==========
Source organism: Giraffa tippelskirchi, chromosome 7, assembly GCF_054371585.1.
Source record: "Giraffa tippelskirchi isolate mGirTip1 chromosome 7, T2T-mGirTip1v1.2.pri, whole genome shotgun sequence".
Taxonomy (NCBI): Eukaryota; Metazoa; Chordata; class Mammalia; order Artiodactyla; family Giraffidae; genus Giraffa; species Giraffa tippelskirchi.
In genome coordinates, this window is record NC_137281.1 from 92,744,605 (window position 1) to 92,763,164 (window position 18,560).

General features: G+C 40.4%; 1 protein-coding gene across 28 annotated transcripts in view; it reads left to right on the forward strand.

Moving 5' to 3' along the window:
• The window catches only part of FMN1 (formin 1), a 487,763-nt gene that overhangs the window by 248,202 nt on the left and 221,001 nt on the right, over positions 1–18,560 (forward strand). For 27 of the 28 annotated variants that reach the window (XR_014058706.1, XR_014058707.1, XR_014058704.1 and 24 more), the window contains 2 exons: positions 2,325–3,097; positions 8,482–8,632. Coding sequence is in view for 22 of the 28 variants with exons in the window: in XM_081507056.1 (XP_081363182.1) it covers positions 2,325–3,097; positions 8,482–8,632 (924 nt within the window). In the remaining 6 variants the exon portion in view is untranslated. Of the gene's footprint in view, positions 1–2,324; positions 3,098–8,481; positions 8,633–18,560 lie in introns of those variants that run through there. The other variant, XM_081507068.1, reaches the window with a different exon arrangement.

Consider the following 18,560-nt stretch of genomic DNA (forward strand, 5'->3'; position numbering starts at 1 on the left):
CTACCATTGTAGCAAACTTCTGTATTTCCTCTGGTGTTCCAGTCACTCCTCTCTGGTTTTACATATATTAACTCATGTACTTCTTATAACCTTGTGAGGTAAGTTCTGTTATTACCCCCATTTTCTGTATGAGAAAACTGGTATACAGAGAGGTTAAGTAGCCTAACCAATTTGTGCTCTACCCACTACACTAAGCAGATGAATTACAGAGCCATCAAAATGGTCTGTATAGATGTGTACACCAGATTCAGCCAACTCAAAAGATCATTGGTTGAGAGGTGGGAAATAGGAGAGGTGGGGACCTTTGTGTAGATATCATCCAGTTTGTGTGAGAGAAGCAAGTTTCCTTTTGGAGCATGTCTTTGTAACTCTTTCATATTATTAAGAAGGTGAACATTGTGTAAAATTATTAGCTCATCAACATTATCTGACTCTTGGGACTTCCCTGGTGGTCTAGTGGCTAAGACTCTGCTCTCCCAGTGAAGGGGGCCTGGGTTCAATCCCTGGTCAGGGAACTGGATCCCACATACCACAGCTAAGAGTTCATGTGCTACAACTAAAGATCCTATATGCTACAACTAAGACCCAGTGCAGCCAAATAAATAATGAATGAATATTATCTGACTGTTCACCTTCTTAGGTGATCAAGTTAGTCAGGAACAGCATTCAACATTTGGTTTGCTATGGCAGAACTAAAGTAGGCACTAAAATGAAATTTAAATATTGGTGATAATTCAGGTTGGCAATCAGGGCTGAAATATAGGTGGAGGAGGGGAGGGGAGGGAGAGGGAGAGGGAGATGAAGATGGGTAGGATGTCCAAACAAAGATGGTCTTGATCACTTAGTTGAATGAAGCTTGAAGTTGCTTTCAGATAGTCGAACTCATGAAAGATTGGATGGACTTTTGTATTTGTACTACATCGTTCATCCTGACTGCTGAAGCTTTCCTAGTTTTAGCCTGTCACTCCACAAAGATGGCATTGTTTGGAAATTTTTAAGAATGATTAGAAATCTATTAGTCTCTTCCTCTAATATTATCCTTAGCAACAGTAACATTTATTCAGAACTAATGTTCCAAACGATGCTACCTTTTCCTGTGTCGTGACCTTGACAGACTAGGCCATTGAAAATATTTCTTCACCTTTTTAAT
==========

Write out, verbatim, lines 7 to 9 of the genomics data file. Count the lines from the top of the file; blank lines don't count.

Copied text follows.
• The window catches only part of FMN1 (formin 1), a 487,763-nt gene that overhangs the window by 248,202 nt on the left and 221,001 nt on the right, over positions 1–18,560 (forward strand). For 27 of the 28 annotated variants that reach the window (XR_014058706.1, XR_014058707.1, XR_014058704.1 and 24 more), the window contains 2 exons: positions 2,325–3,097; positions 8,482–8,632. Coding sequence is in view for 22 of the 28 variants with exons in the window: in XM_081507056.1 (XP_081363182.1) it covers positions 2,325–3,097; positions 8,482–8,632 (924 nt within the window). In the remaining 6 variants the exon portion in view is untranslated. Of the gene's footprint in view, positions 1–2,324; positions 3,098–8,481; positions 8,633–18,560 lie in introns of those variants that run through there. The other variant, XM_081507068.1, reaches the window with a different exon arrangement.

Consider the following 18,560-nt stretch of genomic DNA (forward strand, 5'->3'; position numbering starts at 1 on the left):
CTACCATTGTAGCAAACTTCTGTATTTCCTCTGGTGTTCCAGTCACTCCTCTCTGGTTTTACATATATTAACTCATGTACTTCTTATAACCTTGTGAGGTAAGTTCTGTTATTACCCCCATTTTCTGTATGAGAAAACTGGTATACAGAGAGGTTAAGTAGCCTAACCAATTTGTGCTCTACCCACTACACTAAGCAGATGAATTACAGAGCCATCAAAATGGTCTGTATAGATGTGTACACCAGATTCAGCCAACTCAAAAGATCATTGGTTGAGAGGTGGGAAATAGGAGAGGTGGGGACCTTTGTGTAGATATCATCCAGTTTGTGTGAGAGAAGCAAGTTTCCTTTTGGAGCATGTCTTTGTAACTCTTTCATATTATTAAGAAGGTGAACATTGTGTAAAATTATTAGCTCATCAACATTATCTGACTCTTGGGACTTCCCTGGTGGTCTAGTGGCTAAGACTCTGCTCTCCCAGTGAAGGGGGCCTGGGTTCAATCCCTGGTCAGGGAACTGGATCCCACATACCACAGCTAAGAGTTCATGTGCTACAACTAAAGATCCTATATGCTACAACTAAGACCCAGTGCAGCCAAATAAATAATGAATGAATATTATCTGACTGTTCACCTTCTTAGGTGATCAAGTTAGTCAGGAACAGCATTCAACATTTGGTTTGCTATGGCAGAACTAAAGTAGGCACTAAAATGAAATTTAAATATTGGTGATAATTCAGGTTGGCAATCAGGGCTGAAATATAGGTGGAGGAGGGGAGGGGAGGGAGAGGGAGAGGGAGATGAAGATGGGTAGGATGTCCAAACAAAGATGGTCTTGATCACTTAGTTGAATGAAGCTTGAAGTTGCTTTCAGATAGTCGAACTCATGAAAGATTGGATGGACTTTTGTATTTGTACTACATCGTTCATCCTGACTGCTGAAGCTTTCCTAGTTTTAGCCTGTCACTCCACAAAGATGGCATTGTTTGGAAATTTTTAAGAATGATTAGAAATCTATTAGTCTCTTCCTCTAATATTATCCTTAGCAACAGTAACATTTATTCAGAACTAATGTTCCAAACGATGCTACCTTTTCCTGTGTCGTGACCTTGACAGACTAGGCCATTGAAAATATTTCTTCACCTTTTTAAT